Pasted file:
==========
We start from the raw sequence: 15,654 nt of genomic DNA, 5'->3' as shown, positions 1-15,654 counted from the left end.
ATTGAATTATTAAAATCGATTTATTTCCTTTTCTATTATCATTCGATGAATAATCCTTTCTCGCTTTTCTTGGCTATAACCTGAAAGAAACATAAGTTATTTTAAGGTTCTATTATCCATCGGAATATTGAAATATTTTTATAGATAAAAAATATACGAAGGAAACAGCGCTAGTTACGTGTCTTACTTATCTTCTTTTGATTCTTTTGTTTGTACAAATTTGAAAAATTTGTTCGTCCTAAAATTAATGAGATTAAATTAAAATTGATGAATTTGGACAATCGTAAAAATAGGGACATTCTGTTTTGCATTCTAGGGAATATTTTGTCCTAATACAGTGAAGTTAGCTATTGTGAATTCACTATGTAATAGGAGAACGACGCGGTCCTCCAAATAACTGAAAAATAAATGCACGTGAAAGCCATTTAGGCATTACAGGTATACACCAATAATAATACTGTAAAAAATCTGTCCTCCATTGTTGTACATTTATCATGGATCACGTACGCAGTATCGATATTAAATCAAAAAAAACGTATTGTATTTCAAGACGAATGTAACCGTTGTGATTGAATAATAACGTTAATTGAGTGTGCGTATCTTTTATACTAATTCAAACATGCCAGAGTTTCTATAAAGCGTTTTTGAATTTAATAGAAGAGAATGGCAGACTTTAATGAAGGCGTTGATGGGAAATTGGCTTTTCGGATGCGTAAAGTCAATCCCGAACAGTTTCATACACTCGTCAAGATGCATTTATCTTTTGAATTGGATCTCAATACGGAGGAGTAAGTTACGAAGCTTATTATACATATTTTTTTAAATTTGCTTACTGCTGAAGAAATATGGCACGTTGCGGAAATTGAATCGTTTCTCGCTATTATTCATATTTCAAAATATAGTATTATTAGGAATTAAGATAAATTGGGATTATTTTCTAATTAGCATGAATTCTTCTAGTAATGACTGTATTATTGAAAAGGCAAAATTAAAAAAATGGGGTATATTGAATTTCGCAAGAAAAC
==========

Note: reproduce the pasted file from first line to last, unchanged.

We start from the raw sequence: 15,654 nt of genomic DNA, 5'->3' as shown, positions 1-15,654 counted from the left end.
ATTGAATTATTAAAATCGATTTATTTCCTTTTCTATTATCATTCGATGAATAATCCTTTCTCGCTTTTCTTGGCTATAACCTGAAAGAAACATAAGTTATTTTAAGGTTCTATTATCCATCGGAATATTGAAATATTTTTATAGATAAAAAATATACGAAGGAAACAGCGCTAGTTACGTGTCTTACTTATCTTCTTTTGATTCTTTTGTTTGTACAAATTTGAAAAATTTGTTCGTCCTAAAATTAATGAGATTAAATTAAAATTGATGAATTTGGACAATCGTAAAAATAGGGACATTCTGTTTTGCATTCTAGGGAATATTTTGTCCTAATACAGTGAAGTTAGCTATTGTGAATTCACTATGTAATAGGAGAACGACGCGGTCCTCCAAATAACTGAAAAATAAATGCACGTGAAAGCCATTTAGGCATTACAGGTATACACCAATAATAATACTGTAAAAAATCTGTCCTCCATTGTTGTACATTTATCATGGATCACGTACGCAGTATCGATATTAAATCAAAAAAAACGTATTGTATTTCAAGACGAATGTAACCGTTGTGATTGAATAATAACGTTAATTGAGTGTGCGTATCTTTTATACTAATTCAAACATGCCAGAGTTTCTATAAAGCGTTTTTGAATTTAATAGAAGAGAATGGCAGACTTTAATGAAGGCGTTGATGGGAAATTGGCTTTTCGGATGCGTAAAGTCAATCCCGAACAGTTTCATACACTCGTCAAGATGCATTTATCTTTTGAATTGGATCTCAATACGGAGGAGTAAGTTACGAAGCTTATTATACATATTTTTTTAAATTTGCTTACTGCTGAAGAAATATGGCACGTTGCGGAAATTGAATCGTTTCTCGCTATTATTCATATTTCAAAATATAGTATTATTAGGAATTAAGATAAATTGGGATTATTTTCTAATTAGCATGAATTCTTCTAGTAATGACTGTATTATTGAAAAGGCAAAATTAAAAAAATGGGGTATATTGAATTTCGCAAGAAAAC